Eric’s 50-year dream cast in bio­di­verse coun­try­side

Sunday Tribune - - METRO - MYR­TLE RYAN myr­[email protected]

FIFTY years ago, Eric Macken­zie’s friends scoffed when he de­cided on a unique form of prop­erty de­vel­op­ment – to sell shares to the pub­lic in a na­ture re­serve, where they could build a home.

“Eric was an en­tre­pre­neur, and he put a lot of thought into this,” said his wife, Pa­tri­cia (Pat), adding that an ar­ti­cle in the Sun­day Tribune of Au­gust 3, 1969, by re­porter Nancy Gar­diner, had set the sales ball rolling.

Mbona Moun­tain Es­tate as it was then known, on Kark­loof Road, be­came the first such pri­vate es­tate in South Africa. Now known as Mbona Pri­vate Na­ture Re­serve, it re­cently be­came the first to be pro­claimed within the Bio­di­ver­sity Ste­ward­ship Pro­gramme. The ti­tle deeds are en­dorsed, mak­ing share­holder in­vest­ments fully pro­tected; and no fu­ture de­vel­op­ment will be al­lowed with­out the ap­proval of Ezemvelo KZN Wildlife.

Macken­zie, a Cra­mond farmer, who grew tea, rice, and tim­ber, was partly crip­pled in an ac­ci­dent while play­ing polo, but this had not af­fected his ac­tive mind. He bought the 354 hectare Mbona farm ad­join­ing the 325ha Hol­beck farm, which he al­ready owned, with the in­ten­tion of set­ting down plan­ta­tions, but when he found the land had a high wa­ter ta­ble, it trig­gered his en­vi­ron­men­tal­ist side.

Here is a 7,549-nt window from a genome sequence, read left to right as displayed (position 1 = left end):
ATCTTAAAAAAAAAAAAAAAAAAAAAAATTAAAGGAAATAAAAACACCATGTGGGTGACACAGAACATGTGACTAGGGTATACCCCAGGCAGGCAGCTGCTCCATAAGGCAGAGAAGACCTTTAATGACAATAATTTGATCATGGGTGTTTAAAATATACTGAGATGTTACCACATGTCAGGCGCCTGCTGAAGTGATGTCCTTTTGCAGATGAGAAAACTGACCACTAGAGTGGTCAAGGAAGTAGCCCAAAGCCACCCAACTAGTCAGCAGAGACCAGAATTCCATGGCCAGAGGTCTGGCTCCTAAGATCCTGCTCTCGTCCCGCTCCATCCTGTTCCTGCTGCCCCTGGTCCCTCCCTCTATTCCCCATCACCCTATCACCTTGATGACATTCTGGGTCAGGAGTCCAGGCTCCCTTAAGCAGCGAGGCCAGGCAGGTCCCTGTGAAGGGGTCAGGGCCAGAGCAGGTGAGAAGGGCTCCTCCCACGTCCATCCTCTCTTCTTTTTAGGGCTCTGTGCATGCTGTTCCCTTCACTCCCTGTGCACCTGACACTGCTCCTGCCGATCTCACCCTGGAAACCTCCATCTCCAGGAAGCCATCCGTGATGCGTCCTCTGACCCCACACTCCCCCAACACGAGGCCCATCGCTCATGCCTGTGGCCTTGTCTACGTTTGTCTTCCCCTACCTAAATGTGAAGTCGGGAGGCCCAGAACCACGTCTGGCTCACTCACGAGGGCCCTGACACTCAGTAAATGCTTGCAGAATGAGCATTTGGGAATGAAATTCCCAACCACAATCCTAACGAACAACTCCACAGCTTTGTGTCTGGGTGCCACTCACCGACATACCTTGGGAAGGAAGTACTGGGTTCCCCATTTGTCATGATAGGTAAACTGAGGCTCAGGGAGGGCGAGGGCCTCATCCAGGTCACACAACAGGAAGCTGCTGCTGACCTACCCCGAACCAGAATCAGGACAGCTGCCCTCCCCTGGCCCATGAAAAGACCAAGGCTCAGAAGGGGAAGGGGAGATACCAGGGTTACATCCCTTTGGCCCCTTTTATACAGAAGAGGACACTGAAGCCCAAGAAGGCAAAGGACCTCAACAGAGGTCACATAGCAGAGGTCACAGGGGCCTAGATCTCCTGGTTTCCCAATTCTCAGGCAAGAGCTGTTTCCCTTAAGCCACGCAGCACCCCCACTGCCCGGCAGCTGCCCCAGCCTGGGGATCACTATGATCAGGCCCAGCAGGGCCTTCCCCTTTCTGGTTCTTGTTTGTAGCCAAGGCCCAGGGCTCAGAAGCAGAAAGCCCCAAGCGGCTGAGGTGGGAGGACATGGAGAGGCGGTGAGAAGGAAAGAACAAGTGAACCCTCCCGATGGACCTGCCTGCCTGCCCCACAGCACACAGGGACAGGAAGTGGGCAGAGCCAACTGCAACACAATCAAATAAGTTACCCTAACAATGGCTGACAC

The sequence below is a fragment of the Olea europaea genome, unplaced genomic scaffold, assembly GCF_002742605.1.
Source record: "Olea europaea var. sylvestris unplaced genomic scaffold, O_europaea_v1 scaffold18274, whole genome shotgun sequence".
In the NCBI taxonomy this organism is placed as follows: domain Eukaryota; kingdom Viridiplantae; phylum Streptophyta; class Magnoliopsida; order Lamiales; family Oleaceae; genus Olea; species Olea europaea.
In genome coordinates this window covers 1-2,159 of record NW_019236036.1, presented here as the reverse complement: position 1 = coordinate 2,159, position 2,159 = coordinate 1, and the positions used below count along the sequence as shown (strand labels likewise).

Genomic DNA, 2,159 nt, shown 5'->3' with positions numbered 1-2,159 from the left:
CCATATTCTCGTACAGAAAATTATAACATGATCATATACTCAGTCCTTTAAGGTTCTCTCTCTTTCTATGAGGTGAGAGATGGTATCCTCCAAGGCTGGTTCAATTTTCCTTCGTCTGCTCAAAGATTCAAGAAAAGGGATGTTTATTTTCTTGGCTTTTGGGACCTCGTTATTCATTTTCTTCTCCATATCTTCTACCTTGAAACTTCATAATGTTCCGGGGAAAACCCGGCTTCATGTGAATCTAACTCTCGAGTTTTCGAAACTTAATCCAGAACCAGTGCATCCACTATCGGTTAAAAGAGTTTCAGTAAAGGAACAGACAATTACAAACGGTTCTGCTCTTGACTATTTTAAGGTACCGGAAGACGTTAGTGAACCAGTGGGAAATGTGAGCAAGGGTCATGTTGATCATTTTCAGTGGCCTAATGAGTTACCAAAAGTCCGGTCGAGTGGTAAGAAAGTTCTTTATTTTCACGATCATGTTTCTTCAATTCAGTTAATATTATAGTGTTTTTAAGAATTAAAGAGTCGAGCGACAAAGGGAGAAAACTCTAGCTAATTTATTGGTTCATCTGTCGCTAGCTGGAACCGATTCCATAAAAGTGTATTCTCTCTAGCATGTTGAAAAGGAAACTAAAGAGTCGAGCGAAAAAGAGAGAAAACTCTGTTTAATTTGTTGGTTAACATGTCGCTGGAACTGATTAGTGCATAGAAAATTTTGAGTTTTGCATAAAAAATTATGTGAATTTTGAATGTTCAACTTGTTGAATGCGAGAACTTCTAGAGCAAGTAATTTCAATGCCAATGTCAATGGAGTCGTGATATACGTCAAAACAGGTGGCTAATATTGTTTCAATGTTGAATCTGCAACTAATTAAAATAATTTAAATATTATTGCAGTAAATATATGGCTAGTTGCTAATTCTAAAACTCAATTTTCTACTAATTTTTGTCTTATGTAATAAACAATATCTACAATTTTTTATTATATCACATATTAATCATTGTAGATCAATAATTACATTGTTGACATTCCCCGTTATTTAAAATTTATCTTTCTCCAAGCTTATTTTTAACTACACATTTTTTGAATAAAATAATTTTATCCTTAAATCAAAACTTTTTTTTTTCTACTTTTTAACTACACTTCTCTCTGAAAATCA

How about dams, stocked with trout, where peo­ple could swim or sail?

Na­ture-lov­ing, con­ser­va­tion­minded city dwellers could es­cape their busy lives amid in­dige­nous forests, beau­ti­ful coun­try­side filled with flora and fauna, with long walks, horse-rid­ing, and game.

“It had to be a prop­erty that would be well man­aged from a con­ser­va­tion point of view, and be there for gen­er­a­tions to come,” said Pat.

Eric’s sons Drum­mond and Michael plot­ted routes for roads across the empty grass­lands and hills, and pegged out the sites for sev­eral dams.

One hun­dred shares at R5 000 each were of­fered. Eric died in 1977, but Pat (now Hut­ton) kept their shared dream alive. With the as­sis­tance of the board and share­hold­ers, Mbona has be­come a much loved re­serve, where the beauty of mist-belt for­est and grass­lands can be en­joyed by share­hold­ers and their fam­i­lies. Sit on a seat named for Eric, or one on Mbona Hill (named for con­ser­va­tion­ist Ian Player) and take in the spec­tac­u­lar views which in­spired it all half a cen­tury ago.

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